There are situations where you have to use both Slip and Crab but I prefer Slip. This maneuver / procedure will give you the opportunity to line up early and judge the strength and direction of the wind.

Start out early around 200-300Ft. AGL and line up with the center line, lower the upwind wing into the wind and apply opposite rudder to maintain the center line with the nose straight down the runway / longitudinal axis parallel to the center line, or ideally right above center line.

The problem most beginners / low time / out of practice pilots have is controlling the path / drift to be right over the center line with the low wing into wind. Use ailerons to accomplish that, you may have to slightly adjust the rudder slightly to give you that position, but the Rudder is the controlling factor as you get slower and closer to ground, keep the nose pointing straight don the runway. This is very difficult to do in the sim and translate it to Real World, much easier in RW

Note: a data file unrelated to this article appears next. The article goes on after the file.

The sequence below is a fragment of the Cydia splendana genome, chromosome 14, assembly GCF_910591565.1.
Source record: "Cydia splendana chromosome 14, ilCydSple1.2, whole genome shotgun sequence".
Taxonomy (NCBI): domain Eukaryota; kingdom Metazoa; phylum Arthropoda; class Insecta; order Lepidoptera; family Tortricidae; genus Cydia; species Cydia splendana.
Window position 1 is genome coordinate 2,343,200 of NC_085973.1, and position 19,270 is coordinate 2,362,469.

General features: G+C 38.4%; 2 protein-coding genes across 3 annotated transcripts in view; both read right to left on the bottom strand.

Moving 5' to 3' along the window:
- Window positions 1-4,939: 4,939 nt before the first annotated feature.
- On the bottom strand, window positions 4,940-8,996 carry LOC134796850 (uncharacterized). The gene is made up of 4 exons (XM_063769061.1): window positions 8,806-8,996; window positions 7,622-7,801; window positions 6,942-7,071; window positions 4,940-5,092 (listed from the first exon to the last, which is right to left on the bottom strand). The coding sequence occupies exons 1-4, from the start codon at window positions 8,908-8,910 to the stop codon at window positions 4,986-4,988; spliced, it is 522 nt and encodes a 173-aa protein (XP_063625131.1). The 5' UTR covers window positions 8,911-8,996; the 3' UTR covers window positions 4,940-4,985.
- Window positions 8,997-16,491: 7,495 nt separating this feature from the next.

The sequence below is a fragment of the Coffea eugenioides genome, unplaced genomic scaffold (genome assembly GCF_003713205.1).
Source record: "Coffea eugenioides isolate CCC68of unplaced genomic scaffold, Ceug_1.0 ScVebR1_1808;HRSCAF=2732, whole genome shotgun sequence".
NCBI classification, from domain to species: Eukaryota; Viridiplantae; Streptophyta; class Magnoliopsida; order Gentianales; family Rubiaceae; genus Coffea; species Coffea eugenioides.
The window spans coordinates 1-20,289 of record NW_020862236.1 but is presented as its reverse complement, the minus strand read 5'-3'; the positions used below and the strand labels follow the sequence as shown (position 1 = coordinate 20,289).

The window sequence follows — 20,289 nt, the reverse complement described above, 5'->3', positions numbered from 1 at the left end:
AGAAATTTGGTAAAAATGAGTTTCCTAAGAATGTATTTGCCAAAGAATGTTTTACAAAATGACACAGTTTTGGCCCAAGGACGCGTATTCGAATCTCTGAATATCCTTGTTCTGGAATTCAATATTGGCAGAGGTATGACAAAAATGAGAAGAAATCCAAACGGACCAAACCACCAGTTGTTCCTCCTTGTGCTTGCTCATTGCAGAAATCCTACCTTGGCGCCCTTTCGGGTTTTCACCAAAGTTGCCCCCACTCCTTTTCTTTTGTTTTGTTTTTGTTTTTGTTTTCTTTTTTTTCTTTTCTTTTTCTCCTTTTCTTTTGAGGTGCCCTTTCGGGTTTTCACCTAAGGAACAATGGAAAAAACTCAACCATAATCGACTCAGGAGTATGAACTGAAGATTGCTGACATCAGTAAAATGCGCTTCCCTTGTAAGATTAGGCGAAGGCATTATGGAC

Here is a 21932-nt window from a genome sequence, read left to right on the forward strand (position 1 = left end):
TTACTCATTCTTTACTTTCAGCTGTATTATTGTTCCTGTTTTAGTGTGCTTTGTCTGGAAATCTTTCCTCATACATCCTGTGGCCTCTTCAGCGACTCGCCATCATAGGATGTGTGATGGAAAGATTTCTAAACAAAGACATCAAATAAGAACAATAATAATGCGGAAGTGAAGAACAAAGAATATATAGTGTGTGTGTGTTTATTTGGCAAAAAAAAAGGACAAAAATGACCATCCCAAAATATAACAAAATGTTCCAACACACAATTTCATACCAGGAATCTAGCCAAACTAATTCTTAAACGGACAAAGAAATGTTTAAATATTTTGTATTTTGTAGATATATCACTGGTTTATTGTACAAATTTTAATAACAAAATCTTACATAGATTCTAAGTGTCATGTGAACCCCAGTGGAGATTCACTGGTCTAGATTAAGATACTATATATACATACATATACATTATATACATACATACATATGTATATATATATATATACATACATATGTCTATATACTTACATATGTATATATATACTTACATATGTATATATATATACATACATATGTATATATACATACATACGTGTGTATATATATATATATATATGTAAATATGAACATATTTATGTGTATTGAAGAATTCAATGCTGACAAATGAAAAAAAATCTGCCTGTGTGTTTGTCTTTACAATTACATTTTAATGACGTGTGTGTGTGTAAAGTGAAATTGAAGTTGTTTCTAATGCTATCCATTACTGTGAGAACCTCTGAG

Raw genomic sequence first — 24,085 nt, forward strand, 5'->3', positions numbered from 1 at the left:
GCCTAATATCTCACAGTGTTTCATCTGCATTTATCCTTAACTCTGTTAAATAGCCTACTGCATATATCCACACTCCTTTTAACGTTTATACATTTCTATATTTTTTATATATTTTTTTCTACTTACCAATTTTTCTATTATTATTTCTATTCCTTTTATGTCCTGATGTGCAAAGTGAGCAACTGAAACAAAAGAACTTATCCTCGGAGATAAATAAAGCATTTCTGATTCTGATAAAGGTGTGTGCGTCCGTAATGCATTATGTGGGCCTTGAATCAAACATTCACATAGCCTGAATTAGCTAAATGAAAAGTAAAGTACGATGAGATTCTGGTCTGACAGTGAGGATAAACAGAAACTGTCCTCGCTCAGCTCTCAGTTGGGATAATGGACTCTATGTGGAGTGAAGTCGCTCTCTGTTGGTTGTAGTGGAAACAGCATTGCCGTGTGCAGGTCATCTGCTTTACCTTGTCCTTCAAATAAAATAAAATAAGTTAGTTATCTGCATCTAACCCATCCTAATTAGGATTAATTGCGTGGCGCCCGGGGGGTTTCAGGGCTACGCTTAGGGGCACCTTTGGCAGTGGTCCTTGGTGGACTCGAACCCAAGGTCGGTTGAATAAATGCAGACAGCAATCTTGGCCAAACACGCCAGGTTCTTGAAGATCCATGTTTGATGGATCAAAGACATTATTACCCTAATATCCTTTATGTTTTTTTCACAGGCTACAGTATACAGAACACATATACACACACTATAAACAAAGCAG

You may run out of aileron control in a real stiff wind but the rudder will will be effective, in a 172 until you get around 20KTS, or less, even after touch down.

As you touch down, main wheels first and upwind wing into the wind, / lower, you should have sufficient control to slowly release straighten the nose wheel slowly from the cross control, no hurry in the 172 because the nose wheel will be straight as it touches down must have weight on it / release the back pressure, but others you will have to more diligent about it. As you slow down turn your control / more and more into the wind until you are full into it as you turn off to exit. As you get into Ground effect you will feel the need for some changes but most of the time they are minor, and most new pilots will never be that in tune to feel them.

When you take off you release the pressure from the wind side as you increase your speed.

A lot of words but the things to remember is, control your drift from center line with ailerons and the nose direction with the rudder. The best way to practice that technique is at some altitude off airport with a ground reference that has the same heading as your runway.